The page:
Martin Mitchell works as an administrator in the Oakland Unified School District, and served as a member of Our Family Coalition’s Board of Directors for years. He’s now an OFC Emeritus Board member, and also Treasurer and a Deacon at City of Refuge UCC Church.
OUR FAMILY COALITION: Tell us a bit about your family: anything you’d like to share about how you came to be?
MARTIN MITCHELL: Bob and I have two adopted sons, one 16 and the other 24. We’ve been together for 18 years and legally married for five. Both our sons were adopted as teenagers, which is a bit unusual —but there’s a huge need in that area.
OFC: Has your notion of community uplift changed since you became a parent, and if so, how?
MM: No, it hasn’t. I’ve just had to learn how to plan better! (laughs) I’ve always been involved with the community. I’m almost 60, and I worked on my first political campaign when I was 16 years old! Throughout my life I’ve always been involved, whether it’s with some organization, mentoring young men, or tutoring kids—it’s how I was raised. You give back to the community when you can. So when I had children, I didn’t want to give that up. I just had to be sure that what I was involved with did not take time away from my family, and instead ideally include them.
OFC: What kinds of community volunteer work do you engage in now that has been family-friendly, and why?
MM: We’ve found the kids can easily be involved with us at church. For years, Bob was involved with the church food pantry. Our youngest son James would go with him twice a month. They would get there about 5:00AM, set it up, and then end up staying until it closed. It was how he got James involved. And it stuck.
OFC: Do you see your sons showing you new directions in community involvement?
MM: Both Bob and I come from families that were very involved where we grew up. Now that we’re parents, we know our children will eventually emulate what they grew up with. Since our parents instilled in us a sense of service, we’re hoping we can instill the same in our sons. The value of giving is multi-generational.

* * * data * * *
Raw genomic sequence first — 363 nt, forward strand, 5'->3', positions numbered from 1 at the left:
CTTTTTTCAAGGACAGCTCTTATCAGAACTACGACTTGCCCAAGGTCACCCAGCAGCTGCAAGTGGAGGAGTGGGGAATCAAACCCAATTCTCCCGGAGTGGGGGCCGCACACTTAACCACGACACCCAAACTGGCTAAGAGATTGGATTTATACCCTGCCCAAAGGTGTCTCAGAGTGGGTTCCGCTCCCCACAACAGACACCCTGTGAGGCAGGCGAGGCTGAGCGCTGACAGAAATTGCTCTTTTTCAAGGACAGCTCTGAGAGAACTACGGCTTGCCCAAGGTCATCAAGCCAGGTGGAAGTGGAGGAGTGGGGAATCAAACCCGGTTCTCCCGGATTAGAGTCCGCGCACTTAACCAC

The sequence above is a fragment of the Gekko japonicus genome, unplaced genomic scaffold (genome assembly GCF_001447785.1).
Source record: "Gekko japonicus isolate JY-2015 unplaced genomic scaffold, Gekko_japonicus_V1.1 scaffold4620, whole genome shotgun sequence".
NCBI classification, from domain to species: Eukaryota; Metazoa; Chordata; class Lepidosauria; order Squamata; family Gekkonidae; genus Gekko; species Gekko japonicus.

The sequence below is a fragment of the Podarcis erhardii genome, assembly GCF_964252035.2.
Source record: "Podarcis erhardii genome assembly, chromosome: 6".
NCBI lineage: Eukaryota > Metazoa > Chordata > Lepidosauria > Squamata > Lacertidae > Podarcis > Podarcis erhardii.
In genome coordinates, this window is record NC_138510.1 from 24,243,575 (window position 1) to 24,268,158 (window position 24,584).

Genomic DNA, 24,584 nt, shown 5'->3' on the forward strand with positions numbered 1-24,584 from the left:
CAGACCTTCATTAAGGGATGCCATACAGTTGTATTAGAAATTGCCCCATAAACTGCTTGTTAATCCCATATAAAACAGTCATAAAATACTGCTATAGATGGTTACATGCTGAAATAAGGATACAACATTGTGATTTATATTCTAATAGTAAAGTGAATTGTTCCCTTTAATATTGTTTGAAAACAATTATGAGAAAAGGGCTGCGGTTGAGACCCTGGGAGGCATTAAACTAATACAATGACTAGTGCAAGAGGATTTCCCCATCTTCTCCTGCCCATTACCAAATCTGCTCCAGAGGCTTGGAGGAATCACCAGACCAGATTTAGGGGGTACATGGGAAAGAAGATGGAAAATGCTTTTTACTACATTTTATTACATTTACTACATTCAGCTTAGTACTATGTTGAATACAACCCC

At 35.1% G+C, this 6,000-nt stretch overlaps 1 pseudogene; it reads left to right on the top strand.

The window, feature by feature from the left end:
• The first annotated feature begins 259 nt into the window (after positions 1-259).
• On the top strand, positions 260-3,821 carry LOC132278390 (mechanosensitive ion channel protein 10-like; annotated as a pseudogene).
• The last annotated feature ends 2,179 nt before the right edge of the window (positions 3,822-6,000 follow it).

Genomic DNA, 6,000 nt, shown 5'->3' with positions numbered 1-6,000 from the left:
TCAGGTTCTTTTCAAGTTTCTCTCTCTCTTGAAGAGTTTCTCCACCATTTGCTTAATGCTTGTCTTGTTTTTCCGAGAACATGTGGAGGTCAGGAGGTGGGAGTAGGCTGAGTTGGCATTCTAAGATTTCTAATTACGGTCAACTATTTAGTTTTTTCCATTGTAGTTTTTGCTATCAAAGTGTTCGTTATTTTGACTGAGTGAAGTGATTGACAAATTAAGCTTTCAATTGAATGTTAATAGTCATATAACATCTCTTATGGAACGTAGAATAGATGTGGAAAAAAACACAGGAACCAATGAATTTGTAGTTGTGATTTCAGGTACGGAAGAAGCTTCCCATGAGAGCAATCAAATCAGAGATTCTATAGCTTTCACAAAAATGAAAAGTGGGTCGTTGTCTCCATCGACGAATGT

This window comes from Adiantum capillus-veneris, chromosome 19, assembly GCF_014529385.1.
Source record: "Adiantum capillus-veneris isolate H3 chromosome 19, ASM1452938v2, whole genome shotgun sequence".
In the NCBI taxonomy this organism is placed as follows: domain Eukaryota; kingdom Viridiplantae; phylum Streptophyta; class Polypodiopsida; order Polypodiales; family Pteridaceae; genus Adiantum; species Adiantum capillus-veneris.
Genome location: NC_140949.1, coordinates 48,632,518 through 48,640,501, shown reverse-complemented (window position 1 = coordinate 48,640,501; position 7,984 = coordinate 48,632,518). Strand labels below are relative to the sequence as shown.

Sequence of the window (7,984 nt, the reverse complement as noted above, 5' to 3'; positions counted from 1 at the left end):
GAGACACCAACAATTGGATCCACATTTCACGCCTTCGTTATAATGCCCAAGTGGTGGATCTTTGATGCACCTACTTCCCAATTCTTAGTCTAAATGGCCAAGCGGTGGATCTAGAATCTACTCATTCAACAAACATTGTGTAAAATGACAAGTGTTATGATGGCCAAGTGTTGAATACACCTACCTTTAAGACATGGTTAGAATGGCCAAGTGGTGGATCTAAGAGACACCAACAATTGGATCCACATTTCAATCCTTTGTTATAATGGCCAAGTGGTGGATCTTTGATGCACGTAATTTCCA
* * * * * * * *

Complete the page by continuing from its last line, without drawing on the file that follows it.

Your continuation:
Lawrence, our oldest, is a court advocate. He works with young people who are in the juvenile justice system and are out on parole or waiting for their court cases. Helping others is a critical part of a career, for him. It’s just part of his personality.
James is the same way. When he first came to live with us, we used to talk a lot about helping others. But we saw that he already had that value in him; helping just came naturally. When he was in middle school, we always told him, “Don’t fight. Just walk away.” But the fights he got into were when he was protecting other kids who were being bullied. He’s very caring. Even when Bob couldn’t go to the pantry, James would make arrangements to have someone pick him up so he could still go.
OFC: How do you manage manage a life of service as a working parent?
MM: Whatever you engage in has to be something you’re going to enjoy. There are hundreds of organizations that need volunteers. Find organizations that your children can get involved in as well, so they can go with you, and at least from time to time, get involved. If you have a busy work life, your kids have sports and school, you just have to set a time aside and say, “As a family, we’re going to do this once a month.” If you can get the entire family involved, it works. And if not, as an individual you start that example, and maybe everyone else will follow.
OFC: Anything else you’d like to share?
MM: It’s a gift to be able to give back. And it teaches your kids to respect individuals who are less fortunate than they are. It’s just the luck of the draw. Any of us can be in that place at any time in our lives. You have to help others because there may be times when you’re going to need help. Life has a way of showing showing up at your front door when you don’t expect it!